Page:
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Safety tips when celebrating Passover in Europe

Kylie Ora Lobell is a writer for the Jewish Journal of Los Angeles, The Forward, Tablet Magazine, Aish, and Chabad.org and the author of the first children’s book for the children of Jewish converts, “Jewish Just Like You.”

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Kylie Ora Lobell
Kylie Ora Lobell is a writer for the Jewish Journal of Los Angeles, The Forward, Tablet Magazine, Aish, and Chabad.org and the author of the first children’s book for the children of Jewish converts, “Jewish Just Like You.”

This Passover, travelers to the Tuscany region of Italy can soak up the sun on the beach and eat special, kosher food certified by the Chief Rabbi of Brussels while staying at the Gallia Palace Hotel. 

Or they can celebrate with a whiff of the Adriatic Sea in Dubrovnik, Croatia, or by soaking up the glamour of the French Riviera, where they can stay at the four-star Novotel Cannes Montfleury.

But while Europe may be calling this Passover — resorts offer top amenities and beautiful accommodations — some travelers may be hesitant to celebrate the holiday there due to the recent violence in places such as Turkey, Germany and Belgium. 

There’s also the growing anti-Semitism throughout the continent that could give rise to safety concerns. According to a 2016 Jerusalem Post article, Israel’s Minister of Diaspora Affairs Naftali Bennett said anti-Semitism in Europe has increased to an “unprecedented” level. He referred to a statistic that anti-Semitic occurrences in London increased 60 percent during 2015. In the first quarter of 2015, they rose 84 percent when compared with the first quarter of the previous year. 

Despite these concerns, travel agents specializing in Jewish and kosher travel said there is no reason to avoid Europe this Passover. 

“The people who go to Passover programs for a vacation … there is no need to have more security than usual,” said Sam Kroll of Melrose Travel in Los Angeles. 

This goes for both common destinations and remote ones. This year, Eddie’s Kosher Travel and Tourism is offering a remote Passover program in the Italian Alps. CEO David Walles, who is based in Israel, said there should be no worries about anti-Semitism because, “Nobody knows what a Jew is over there.”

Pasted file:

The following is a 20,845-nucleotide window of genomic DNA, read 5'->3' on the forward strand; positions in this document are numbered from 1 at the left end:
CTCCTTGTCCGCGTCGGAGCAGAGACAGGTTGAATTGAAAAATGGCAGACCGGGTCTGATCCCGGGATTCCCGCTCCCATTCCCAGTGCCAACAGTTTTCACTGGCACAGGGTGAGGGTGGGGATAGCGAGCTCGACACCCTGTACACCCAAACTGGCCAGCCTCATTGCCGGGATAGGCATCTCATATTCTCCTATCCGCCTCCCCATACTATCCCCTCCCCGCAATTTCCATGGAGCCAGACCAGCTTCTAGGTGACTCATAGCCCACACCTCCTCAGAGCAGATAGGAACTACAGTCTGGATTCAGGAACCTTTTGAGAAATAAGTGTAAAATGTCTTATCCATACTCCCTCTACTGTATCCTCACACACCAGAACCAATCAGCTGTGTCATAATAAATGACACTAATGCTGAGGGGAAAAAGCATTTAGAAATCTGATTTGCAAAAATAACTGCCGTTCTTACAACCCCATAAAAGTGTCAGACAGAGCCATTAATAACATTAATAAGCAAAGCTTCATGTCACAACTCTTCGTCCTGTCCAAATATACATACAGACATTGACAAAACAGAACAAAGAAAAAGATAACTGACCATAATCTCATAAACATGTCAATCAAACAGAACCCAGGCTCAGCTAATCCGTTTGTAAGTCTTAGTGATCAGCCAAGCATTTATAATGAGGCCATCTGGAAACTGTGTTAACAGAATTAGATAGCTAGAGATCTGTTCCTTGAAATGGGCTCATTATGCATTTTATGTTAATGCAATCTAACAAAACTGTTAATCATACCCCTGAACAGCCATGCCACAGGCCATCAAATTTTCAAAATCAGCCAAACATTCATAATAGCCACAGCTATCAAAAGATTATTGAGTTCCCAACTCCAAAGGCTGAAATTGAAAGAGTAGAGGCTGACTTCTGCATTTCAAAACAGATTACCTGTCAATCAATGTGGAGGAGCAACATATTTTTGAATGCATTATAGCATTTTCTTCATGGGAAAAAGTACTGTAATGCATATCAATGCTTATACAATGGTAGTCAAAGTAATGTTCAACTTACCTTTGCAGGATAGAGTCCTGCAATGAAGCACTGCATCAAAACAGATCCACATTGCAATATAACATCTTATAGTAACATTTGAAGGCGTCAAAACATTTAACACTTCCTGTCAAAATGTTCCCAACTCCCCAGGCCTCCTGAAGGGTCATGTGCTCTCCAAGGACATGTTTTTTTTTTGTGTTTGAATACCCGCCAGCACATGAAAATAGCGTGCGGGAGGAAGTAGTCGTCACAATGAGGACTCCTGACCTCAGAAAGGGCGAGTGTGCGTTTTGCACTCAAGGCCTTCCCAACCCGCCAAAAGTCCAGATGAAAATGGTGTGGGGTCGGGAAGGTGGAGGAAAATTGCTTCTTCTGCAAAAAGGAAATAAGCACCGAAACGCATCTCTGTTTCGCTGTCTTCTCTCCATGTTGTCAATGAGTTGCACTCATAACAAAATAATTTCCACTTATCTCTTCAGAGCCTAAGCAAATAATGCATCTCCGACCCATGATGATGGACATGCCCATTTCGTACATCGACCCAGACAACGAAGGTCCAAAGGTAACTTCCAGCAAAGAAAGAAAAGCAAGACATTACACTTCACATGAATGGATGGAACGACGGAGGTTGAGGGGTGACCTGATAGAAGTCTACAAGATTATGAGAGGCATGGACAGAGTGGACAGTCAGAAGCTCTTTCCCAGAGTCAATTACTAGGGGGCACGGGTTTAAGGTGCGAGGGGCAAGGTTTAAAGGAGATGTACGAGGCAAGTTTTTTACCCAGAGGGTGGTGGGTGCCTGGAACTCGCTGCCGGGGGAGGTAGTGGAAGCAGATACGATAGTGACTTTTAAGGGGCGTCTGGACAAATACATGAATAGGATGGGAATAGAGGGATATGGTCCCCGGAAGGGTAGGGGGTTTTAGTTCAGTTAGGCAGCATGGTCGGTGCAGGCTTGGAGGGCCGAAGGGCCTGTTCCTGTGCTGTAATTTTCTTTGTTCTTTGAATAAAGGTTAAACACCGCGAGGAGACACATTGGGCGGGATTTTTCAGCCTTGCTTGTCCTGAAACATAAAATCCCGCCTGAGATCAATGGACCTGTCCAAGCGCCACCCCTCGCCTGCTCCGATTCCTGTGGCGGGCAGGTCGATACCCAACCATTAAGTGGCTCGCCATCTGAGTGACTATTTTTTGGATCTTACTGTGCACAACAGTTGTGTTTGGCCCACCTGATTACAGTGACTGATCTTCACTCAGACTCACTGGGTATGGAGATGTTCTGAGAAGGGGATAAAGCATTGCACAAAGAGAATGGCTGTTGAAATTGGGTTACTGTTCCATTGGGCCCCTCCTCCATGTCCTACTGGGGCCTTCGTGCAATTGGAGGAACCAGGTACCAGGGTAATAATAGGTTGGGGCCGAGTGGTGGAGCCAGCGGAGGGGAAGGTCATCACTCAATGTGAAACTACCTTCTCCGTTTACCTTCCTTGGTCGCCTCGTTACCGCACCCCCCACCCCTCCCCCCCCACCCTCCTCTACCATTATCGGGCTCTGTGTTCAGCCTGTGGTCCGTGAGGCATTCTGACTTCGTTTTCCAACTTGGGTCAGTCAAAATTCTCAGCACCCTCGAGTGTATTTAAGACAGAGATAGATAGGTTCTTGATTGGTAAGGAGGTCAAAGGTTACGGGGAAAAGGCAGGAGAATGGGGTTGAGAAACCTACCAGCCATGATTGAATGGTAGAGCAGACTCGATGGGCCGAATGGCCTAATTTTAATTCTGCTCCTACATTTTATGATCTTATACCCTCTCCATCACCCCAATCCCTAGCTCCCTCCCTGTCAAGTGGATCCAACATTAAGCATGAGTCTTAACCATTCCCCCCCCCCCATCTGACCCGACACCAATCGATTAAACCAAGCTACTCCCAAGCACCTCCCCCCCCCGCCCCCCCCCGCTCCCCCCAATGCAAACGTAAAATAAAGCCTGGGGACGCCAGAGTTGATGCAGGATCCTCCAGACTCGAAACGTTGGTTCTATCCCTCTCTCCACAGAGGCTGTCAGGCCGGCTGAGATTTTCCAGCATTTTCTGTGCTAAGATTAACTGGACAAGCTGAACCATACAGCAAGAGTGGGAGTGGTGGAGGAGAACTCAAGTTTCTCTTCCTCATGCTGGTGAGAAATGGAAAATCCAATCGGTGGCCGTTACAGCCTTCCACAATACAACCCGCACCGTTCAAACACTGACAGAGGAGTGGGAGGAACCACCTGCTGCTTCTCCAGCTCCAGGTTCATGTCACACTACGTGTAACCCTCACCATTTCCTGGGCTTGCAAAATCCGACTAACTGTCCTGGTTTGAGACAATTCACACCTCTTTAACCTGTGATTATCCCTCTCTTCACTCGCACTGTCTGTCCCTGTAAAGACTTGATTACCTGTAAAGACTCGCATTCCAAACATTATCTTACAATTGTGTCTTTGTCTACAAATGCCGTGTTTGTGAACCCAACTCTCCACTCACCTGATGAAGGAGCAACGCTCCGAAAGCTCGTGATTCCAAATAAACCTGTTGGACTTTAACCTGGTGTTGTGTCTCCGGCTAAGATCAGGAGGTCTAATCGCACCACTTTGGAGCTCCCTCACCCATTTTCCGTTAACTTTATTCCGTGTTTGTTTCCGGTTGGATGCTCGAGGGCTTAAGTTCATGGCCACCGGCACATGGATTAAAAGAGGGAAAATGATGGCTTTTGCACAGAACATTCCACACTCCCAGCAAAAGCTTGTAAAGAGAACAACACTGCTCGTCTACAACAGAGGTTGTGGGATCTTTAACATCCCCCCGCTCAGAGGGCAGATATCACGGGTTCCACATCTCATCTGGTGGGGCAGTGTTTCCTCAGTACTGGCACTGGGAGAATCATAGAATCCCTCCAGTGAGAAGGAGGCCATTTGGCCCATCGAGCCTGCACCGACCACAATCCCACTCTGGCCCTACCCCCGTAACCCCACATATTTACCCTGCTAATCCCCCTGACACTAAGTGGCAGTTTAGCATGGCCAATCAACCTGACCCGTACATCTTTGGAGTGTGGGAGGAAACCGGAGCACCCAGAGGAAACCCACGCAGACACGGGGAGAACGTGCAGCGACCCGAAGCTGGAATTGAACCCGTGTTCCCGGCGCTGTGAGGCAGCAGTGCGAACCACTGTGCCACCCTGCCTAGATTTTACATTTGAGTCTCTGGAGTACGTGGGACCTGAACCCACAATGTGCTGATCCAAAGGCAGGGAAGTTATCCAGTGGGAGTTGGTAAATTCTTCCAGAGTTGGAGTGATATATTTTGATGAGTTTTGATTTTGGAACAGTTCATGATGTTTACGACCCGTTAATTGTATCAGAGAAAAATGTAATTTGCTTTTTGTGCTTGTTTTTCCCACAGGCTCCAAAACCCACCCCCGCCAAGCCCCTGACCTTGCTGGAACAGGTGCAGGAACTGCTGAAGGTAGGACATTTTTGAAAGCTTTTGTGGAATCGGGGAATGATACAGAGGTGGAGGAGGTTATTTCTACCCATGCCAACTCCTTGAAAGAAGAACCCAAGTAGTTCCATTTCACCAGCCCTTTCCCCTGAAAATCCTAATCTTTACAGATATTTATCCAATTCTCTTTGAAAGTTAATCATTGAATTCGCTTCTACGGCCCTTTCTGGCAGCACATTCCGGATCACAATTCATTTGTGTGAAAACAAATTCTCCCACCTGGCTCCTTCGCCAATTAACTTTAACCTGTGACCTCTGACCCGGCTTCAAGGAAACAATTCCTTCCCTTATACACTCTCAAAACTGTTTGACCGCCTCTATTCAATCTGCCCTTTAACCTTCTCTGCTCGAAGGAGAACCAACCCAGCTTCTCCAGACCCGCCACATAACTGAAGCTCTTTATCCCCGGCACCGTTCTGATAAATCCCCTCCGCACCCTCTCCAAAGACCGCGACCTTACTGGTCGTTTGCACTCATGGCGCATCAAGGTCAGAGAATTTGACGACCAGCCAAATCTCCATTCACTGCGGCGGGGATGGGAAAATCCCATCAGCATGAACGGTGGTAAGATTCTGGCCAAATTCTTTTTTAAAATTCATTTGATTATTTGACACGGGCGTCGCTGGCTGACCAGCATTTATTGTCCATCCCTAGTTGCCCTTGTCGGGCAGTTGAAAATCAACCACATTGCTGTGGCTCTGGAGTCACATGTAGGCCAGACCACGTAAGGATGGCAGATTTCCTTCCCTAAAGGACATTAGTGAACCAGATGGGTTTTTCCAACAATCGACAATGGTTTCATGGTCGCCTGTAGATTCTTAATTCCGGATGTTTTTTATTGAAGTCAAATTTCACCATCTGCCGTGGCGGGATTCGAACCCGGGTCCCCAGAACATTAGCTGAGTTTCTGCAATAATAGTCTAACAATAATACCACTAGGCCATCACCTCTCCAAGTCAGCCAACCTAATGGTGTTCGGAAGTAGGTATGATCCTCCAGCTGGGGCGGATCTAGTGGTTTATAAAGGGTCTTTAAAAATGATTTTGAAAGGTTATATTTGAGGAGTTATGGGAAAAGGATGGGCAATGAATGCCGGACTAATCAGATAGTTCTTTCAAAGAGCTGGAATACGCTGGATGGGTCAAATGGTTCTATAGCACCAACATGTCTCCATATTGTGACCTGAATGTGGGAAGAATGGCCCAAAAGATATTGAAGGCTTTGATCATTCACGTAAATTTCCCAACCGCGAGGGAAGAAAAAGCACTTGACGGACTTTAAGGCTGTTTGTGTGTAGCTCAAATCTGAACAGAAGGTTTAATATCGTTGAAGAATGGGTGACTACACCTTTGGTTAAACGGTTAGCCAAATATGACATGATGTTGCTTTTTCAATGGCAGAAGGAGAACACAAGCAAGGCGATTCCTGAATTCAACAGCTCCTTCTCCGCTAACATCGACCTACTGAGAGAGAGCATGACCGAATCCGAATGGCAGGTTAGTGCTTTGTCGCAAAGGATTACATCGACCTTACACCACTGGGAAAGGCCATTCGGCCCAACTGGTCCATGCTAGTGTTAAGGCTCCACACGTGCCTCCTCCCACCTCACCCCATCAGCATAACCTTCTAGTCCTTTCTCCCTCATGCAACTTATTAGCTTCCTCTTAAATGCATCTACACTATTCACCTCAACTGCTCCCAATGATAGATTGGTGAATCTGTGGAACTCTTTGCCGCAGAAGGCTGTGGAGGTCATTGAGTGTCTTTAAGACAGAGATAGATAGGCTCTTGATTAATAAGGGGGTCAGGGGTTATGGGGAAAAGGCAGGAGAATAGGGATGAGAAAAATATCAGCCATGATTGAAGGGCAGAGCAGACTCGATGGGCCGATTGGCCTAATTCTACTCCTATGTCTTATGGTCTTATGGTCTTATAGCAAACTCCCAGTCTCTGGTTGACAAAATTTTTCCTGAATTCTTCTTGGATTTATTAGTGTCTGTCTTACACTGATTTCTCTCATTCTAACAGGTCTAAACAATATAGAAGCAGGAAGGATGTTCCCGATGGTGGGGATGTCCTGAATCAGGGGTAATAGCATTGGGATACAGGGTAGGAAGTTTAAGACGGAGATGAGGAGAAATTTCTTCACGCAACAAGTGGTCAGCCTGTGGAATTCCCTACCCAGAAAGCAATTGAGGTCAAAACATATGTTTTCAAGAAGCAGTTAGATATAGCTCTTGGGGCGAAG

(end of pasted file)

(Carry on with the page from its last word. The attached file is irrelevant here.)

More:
When going in and out of the European airports, however, Walles said it may be safer to wear a baseball cap instead of a yarmulke, if the person is comfortable doing that. “You have to be sensible. There is no reason to stand out,” he said.

According to Kroll, Jews going to France, especially, are wearing hats or caps instead of yarmulkes in public. When Jews are in the country for Passover and staying with a host family, they should simply follow the precautions the family is taking. He said he heard feedback from travelers who went to England and said they detected an animosity toward Jews, but they didn’t have any safety concerns. 

Even though Bennett said anti-Semitism has risen, Kroll hasn’t experienced the same on his end. “I’m not aware of any [attacks on Jews in Europe] recently. I don’t see any changes.” 

Sophia Kulich, owner of Jewish Travel Agency, said that in places such as Eastern and Northern Europe, it is safe to wear religious items. “I see people in the airports there who wear yarmulkes,” she said.

Walles said that, in general, when traveling around the globe there are basic precautionary tips that everyone should follow. “You need to be vigilant and not hang around public areas unnecessarily. You have to be aware that we live in a very different world than it used to be.”  

And when traveling anywhere, Kulich said, it’s important to buy travel insurance for emergencies and register the trip through the U.S. Department of State’s Smart Traveler Enrollment Program (STEP). The trip is registered with the U.S. embassy or consulate closest to where the traveler is going so that they know about it. The website for STEP (step.state.gov/step) features travel alerts and warnings as well. For example, the latest travel advisory for Europe, released in late November, says to “exercise caution” at holiday festivals, events and outdoor markets, and to avoid large groups. 

Travelers should note, though, that when the government puts out travel advisories for certain places, sometimes they are generalizing, Kulich said. “There are many different countries in Europe. Iceland is the safest country in the world. I take groups to Poland, the Baltics and Armenia and it’s pretty much always safe.”

Kulich, who goes to Europe every two months, said that if travelers plan to go to Europe this Passover, they shouldn’t showcase that they are American, either. “It’s also better to avoid political conversations, especially now,” she said, referring to the recent presidential election results.

Europe is just like everywhere else, Kulich pointed out, and people could say that the United States is not safe to travel around because of the recent Florida shootings in Orlando and Fort Lauderdale.

“Europe is as safe as anywhere else in the world,” Kulich said. “Unfortunately, the violence that is taking place is the new normal that people are getting used to.”

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